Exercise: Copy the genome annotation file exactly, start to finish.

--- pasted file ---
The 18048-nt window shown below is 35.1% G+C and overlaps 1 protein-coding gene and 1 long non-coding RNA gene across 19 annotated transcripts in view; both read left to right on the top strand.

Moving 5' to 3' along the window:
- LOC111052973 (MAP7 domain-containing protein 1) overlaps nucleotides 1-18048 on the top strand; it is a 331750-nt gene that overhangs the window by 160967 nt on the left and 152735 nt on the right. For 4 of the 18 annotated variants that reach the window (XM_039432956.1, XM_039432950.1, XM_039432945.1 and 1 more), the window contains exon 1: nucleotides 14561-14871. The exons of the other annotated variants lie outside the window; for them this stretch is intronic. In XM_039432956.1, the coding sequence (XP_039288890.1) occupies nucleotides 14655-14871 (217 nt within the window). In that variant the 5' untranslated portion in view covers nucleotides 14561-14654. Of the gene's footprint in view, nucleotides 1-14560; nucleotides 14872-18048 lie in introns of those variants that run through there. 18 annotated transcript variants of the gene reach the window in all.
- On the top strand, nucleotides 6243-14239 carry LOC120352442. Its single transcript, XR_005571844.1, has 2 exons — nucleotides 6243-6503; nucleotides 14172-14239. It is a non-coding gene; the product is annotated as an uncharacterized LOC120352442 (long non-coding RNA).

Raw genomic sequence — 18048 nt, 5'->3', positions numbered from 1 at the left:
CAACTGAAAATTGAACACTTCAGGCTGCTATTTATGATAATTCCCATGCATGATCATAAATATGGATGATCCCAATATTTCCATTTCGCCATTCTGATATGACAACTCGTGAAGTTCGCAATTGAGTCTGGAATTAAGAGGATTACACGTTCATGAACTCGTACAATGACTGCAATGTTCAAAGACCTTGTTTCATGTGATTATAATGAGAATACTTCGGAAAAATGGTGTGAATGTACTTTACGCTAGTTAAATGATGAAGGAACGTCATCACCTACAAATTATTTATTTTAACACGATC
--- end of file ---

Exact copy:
The 18048-nt window shown below is 35.1% G+C and overlaps 1 protein-coding gene and 1 long non-coding RNA gene across 19 annotated transcripts in view; both read left to right on the top strand.

Moving 5' to 3' along the window:
- LOC111052973 (MAP7 domain-containing protein 1) overlaps nucleotides 1-18048 on the top strand; it is a 331750-nt gene that overhangs the window by 160967 nt on the left and 152735 nt on the right. For 4 of the 18 annotated variants that reach the window (XM_039432956.1, XM_039432950.1, XM_039432945.1 and 1 more), the window contains exon 1: nucleotides 14561-14871. The exons of the other annotated variants lie outside the window; for them this stretch is intronic. In XM_039432956.1, the coding sequence (XP_039288890.1) occupies nucleotides 14655-14871 (217 nt within the window). In that variant the 5' untranslated portion in view covers nucleotides 14561-14654. Of the gene's footprint in view, nucleotides 1-14560; nucleotides 14872-18048 lie in introns of those variants that run through there. 18 annotated transcript variants of the gene reach the window in all.
- On the top strand, nucleotides 6243-14239 carry LOC120352442. Its single transcript, XR_005571844.1, has 2 exons — nucleotides 6243-6503; nucleotides 14172-14239. It is a non-coding gene; the product is annotated as an uncharacterized LOC120352442 (long non-coding RNA).

Raw genomic sequence — 18048 nt, 5'->3', positions numbered from 1 at the left:
CAACTGAAAATTGAACACTTCAGGCTGCTATTTATGATAATTCCCATGCATGATCATAAATATGGATGATCCCAATATTTCCATTTCGCCATTCTGATATGACAACTCGTGAAGTTCGCAATTGAGTCTGGAATTAAGAGGATTACACGTTCATGAACTCGTACAATGACTGCAATGTTCAAAGACCTTGTTTCATGTGATTATAATGAGAATACTTCGGAAAAATGGTGTGAATGTACTTTACGCTAGTTAAATGATGAAGGAACGTCATCACCTACAAATTATTTATTTTAACACGATC